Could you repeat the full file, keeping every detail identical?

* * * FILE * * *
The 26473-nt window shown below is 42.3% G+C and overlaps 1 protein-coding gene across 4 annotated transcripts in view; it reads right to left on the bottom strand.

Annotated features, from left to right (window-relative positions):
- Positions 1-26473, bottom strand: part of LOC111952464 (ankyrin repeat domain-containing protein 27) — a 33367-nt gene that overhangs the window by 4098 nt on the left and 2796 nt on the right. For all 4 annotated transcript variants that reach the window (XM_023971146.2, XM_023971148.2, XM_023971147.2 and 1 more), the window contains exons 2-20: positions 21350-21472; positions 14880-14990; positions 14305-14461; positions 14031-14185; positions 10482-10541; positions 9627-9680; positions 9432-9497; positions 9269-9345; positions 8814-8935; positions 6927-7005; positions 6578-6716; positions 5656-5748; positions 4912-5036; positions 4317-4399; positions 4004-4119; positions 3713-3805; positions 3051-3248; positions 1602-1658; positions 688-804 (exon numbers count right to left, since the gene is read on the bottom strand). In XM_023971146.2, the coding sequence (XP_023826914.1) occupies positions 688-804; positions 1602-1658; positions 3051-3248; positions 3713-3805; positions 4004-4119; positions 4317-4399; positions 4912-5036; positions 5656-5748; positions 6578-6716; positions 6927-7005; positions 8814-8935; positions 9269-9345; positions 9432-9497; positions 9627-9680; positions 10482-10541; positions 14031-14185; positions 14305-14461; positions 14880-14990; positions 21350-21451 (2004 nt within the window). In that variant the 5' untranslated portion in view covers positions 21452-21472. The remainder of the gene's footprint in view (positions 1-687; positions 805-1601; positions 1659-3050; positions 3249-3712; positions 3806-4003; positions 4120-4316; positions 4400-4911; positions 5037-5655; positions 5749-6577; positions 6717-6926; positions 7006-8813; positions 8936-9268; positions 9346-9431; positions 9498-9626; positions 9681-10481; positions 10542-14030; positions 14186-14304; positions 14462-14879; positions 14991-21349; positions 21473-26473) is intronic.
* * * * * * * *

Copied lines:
The 26473-nt window shown below is 42.3% G+C and overlaps 1 protein-coding gene across 4 annotated transcripts in view; it reads right to left on the bottom strand.

Annotated features, from left to right (window-relative positions):
- Positions 1-26473, bottom strand: part of LOC111952464 (ankyrin repeat domain-containing protein 27) — a 33367-nt gene that overhangs the window by 4098 nt on the left and 2796 nt on the right. For all 4 annotated transcript variants that reach the window (XM_023971146.2, XM_023971148.2, XM_023971147.2 and 1 more), the window contains exons 2-20: positions 21350-21472; positions 14880-14990; positions 14305-14461; positions 14031-14185; positions 10482-10541; positions 9627-9680; positions 9432-9497; positions 9269-9345; positions 8814-8935; positions 6927-7005; positions 6578-6716; positions 5656-5748; positions 4912-5036; positions 4317-4399; positions 4004-4119; positions 3713-3805; positions 3051-3248; positions 1602-1658; positions 688-804 (exon numbers count right to left, since the gene is read on the bottom strand). In XM_023971146.2, the coding sequence (XP_023826914.1) occupies positions 688-804; positions 1602-1658; positions 3051-3248; positions 3713-3805; positions 4004-4119; positions 4317-4399; positions 4912-5036; positions 5656-5748; positions 6578-6716; positions 6927-7005; positions 8814-8935; positions 9269-9345; positions 9432-9497; positions 9627-9680; positions 10482-10541; positions 14031-14185; positions 14305-14461; positions 14880-14990; positions 21350-21451 (2004 nt within the window). In that variant the 5' untranslated portion in view covers positions 21452-21472. The remainder of the gene's footprint in view (positions 1-687; positions 805-1601; positions 1659-3050; positions 3249-3712; positions 3806-4003; positions 4120-4316; positions 4400-4911; positions 5037-5655; positions 5749-6577; positions 6717-6926; positions 7006-8813; positions 8936-9268; positions 9346-9431; positions 9498-9626; positions 9681-10481; positions 10542-14030; positions 14186-14304; positions 14462-14879; positions 14991-21349; positions 21473-26473) is intronic.